There district centers would be manned by trained persons, usually the local doctor or primary health care personnel who have been trained to provide rehabilitation services, Each of the disability centers would be accessible to people living to six contiguous districts.
The scheme would coordinate the services that can be provided by doctors, non–governmental organizations, local functionaries of the department of Women and Child Health and Family Welfare and Panchayat representatives in order to make it as cost–effective as possible.
For mild disabilities, the treatment could be provided at the local center itself, while more complicated or advanced cases would be referred to the nearest place where such facilities are available.
“The idea is to have a permanent place where people with disabilities can get some help. Right now they have nothing”, said Gandhi.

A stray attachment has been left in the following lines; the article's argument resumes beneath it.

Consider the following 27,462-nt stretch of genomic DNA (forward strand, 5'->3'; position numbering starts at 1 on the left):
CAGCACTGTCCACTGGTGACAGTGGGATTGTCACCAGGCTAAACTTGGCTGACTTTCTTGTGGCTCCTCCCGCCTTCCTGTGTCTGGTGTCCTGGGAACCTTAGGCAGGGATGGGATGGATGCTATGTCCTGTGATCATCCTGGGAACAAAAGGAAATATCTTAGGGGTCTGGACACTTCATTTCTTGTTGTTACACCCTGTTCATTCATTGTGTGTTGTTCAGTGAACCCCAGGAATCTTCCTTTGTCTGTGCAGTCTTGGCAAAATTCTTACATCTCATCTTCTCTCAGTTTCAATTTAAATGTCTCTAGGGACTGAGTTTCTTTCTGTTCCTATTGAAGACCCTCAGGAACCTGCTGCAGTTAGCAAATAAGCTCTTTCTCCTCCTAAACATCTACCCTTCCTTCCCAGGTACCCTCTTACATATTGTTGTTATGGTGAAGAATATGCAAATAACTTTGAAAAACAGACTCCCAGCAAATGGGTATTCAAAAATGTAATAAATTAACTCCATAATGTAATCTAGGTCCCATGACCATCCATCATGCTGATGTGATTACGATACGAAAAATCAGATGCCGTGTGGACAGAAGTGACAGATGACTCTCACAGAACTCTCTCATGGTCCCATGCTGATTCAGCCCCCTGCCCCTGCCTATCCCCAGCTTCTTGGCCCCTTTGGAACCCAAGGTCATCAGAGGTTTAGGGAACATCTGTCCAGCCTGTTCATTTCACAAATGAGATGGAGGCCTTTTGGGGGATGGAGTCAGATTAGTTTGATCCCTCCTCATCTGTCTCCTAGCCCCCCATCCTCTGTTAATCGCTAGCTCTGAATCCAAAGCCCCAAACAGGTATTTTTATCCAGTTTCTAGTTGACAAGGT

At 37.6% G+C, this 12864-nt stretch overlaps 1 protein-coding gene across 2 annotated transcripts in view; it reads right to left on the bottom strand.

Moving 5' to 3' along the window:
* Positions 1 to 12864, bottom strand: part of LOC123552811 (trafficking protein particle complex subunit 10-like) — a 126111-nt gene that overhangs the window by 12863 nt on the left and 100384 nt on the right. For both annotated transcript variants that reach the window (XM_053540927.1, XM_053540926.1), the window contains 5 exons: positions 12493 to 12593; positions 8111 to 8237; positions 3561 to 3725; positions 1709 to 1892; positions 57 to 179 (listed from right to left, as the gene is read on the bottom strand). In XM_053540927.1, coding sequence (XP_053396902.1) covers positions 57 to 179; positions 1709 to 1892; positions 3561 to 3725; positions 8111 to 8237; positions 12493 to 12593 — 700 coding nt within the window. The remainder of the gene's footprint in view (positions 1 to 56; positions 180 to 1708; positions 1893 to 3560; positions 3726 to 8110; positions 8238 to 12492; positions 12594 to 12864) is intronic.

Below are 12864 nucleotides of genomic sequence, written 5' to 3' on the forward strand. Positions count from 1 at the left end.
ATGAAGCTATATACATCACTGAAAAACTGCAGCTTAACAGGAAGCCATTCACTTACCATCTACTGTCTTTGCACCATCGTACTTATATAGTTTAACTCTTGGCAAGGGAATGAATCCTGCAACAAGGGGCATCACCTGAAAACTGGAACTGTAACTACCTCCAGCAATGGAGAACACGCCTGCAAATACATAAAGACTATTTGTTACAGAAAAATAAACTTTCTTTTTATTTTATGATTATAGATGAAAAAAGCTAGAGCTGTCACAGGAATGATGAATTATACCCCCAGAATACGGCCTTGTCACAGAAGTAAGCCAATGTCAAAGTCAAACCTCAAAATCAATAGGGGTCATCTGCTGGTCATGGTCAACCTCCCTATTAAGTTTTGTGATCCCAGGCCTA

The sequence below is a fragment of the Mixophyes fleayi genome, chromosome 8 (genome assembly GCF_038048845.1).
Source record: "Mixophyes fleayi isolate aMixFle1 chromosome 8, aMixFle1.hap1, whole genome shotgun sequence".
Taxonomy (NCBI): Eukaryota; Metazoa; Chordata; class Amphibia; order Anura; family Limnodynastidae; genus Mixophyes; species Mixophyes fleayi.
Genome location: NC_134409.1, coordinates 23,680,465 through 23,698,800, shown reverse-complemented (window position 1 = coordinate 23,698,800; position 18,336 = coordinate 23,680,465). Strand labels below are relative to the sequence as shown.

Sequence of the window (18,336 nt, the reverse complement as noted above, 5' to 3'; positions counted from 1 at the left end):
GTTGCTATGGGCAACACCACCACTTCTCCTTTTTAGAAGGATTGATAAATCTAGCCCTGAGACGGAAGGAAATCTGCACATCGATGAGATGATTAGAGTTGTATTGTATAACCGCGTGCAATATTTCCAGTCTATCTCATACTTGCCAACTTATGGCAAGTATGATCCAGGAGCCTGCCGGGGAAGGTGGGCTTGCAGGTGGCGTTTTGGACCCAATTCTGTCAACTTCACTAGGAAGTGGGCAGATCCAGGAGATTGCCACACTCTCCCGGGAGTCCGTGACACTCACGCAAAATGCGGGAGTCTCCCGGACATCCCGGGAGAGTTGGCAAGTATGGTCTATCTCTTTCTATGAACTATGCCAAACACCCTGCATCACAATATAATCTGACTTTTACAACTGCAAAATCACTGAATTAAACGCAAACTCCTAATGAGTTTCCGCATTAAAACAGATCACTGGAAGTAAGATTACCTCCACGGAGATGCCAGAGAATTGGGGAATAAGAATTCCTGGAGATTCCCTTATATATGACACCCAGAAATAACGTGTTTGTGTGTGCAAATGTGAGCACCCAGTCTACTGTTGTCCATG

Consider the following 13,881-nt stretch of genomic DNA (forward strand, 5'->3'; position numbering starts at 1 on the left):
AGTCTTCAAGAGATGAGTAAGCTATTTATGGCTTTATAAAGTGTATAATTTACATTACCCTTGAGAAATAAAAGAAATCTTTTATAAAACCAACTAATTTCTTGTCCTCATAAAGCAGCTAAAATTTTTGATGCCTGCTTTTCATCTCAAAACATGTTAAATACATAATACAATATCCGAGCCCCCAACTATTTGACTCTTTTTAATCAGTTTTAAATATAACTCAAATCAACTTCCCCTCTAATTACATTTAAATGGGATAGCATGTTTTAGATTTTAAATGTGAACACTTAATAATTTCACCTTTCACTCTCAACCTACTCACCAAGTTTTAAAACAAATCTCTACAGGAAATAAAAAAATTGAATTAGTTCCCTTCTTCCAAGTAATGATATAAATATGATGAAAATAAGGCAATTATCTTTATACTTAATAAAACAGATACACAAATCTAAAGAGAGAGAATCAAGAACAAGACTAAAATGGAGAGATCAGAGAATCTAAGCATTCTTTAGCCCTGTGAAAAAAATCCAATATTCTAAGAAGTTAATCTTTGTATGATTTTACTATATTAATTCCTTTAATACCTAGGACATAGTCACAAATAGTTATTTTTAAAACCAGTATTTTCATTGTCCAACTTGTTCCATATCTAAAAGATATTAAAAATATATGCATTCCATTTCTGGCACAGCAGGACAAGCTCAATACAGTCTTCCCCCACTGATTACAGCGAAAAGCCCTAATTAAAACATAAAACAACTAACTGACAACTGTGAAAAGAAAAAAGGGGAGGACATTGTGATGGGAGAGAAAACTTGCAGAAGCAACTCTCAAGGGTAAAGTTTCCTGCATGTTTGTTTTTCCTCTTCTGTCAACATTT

The rehabilitation services would cover ailments affecting hearing, sight and limbs. Alimco, the state–owned artificial limb manufacturing unit has shed its lethargy, and has stepped up its capacity from 11 per cent to 93 per cent. Four more branches of Alimco are also on the anvil.
Right now the efforts of the Ministry are concentrated on getting these 112 centers running. “Depending on their success, we can think of expanding the network”, say Gandhi.
“What is more important is that these centers should run on their own and reach out to people who do not have access to any rehabilitation services whatsoever”, she adds.